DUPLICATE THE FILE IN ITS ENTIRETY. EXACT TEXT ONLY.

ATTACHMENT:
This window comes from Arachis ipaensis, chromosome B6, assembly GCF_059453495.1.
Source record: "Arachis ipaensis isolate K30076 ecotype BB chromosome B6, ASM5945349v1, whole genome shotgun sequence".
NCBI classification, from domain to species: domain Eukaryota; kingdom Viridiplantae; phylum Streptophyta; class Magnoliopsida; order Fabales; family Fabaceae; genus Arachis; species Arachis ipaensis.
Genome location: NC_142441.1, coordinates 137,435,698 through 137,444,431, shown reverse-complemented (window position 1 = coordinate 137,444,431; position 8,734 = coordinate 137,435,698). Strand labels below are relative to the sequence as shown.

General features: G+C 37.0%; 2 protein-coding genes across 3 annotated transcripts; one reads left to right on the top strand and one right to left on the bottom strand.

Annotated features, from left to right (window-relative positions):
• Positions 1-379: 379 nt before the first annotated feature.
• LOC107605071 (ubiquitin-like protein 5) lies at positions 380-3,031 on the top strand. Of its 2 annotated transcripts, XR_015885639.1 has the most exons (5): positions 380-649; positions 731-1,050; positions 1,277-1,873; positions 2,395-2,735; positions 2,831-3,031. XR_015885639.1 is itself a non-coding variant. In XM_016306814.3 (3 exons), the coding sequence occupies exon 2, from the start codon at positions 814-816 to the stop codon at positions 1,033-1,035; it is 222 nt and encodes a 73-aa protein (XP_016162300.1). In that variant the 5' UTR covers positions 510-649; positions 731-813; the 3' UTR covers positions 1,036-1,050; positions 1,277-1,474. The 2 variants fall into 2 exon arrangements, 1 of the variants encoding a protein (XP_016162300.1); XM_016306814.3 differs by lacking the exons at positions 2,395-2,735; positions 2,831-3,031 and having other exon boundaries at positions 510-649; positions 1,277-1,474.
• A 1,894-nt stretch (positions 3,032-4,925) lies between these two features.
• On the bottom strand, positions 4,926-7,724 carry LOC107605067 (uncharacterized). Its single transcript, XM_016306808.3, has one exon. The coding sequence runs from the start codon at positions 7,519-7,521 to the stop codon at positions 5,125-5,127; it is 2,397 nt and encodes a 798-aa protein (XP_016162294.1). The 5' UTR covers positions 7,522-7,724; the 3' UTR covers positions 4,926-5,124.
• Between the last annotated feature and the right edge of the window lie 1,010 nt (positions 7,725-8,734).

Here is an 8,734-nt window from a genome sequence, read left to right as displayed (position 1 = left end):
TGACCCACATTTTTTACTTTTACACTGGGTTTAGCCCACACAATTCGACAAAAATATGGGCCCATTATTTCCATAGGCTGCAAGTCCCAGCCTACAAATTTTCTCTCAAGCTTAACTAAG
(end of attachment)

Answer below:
This window comes from Arachis ipaensis, chromosome B6, assembly GCF_059453495.1.
Source record: "Arachis ipaensis isolate K30076 ecotype BB chromosome B6, ASM5945349v1, whole genome shotgun sequence".
NCBI classification, from domain to species: domain Eukaryota; kingdom Viridiplantae; phylum Streptophyta; class Magnoliopsida; order Fabales; family Fabaceae; genus Arachis; species Arachis ipaensis.
Genome location: NC_142441.1, coordinates 137,435,698 through 137,444,431, shown reverse-complemented (window position 1 = coordinate 137,444,431; position 8,734 = coordinate 137,435,698). Strand labels below are relative to the sequence as shown.

General features: G+C 37.0%; 2 protein-coding genes across 3 annotated transcripts; one reads left to right on the top strand and one right to left on the bottom strand.

Annotated features, from left to right (window-relative positions):
• Positions 1-379: 379 nt before the first annotated feature.
• LOC107605071 (ubiquitin-like protein 5) lies at positions 380-3,031 on the top strand. Of its 2 annotated transcripts, XR_015885639.1 has the most exons (5): positions 380-649; positions 731-1,050; positions 1,277-1,873; positions 2,395-2,735; positions 2,831-3,031. XR_015885639.1 is itself a non-coding variant. In XM_016306814.3 (3 exons), the coding sequence occupies exon 2, from the start codon at positions 814-816 to the stop codon at positions 1,033-1,035; it is 222 nt and encodes a 73-aa protein (XP_016162300.1). In that variant the 5' UTR covers positions 510-649; positions 731-813; the 3' UTR covers positions 1,036-1,050; positions 1,277-1,474. The 2 variants fall into 2 exon arrangements, 1 of the variants encoding a protein (XP_016162300.1); XM_016306814.3 differs by lacking the exons at positions 2,395-2,735; positions 2,831-3,031 and having other exon boundaries at positions 510-649; positions 1,277-1,474.
• A 1,894-nt stretch (positions 3,032-4,925) lies between these two features.
• On the bottom strand, positions 4,926-7,724 carry LOC107605067 (uncharacterized). Its single transcript, XM_016306808.3, has one exon. The coding sequence runs from the start codon at positions 7,519-7,521 to the stop codon at positions 5,125-5,127; it is 2,397 nt and encodes a 798-aa protein (XP_016162294.1). The 5' UTR covers positions 7,522-7,724; the 3' UTR covers positions 4,926-5,124.
• Between the last annotated feature and the right edge of the window lie 1,010 nt (positions 7,725-8,734).

Here is an 8,734-nt window from a genome sequence, read left to right as displayed (position 1 = left end):
TGACCCACATTTTTTACTTTTACACTGGGTTTAGCCCACACAATTCGACAAAAATATGGGCCCATTATTTCCATAGGCTGCAAGTCCCAGCCTACAAATTTTCTCTCAAGCTTAACTAAG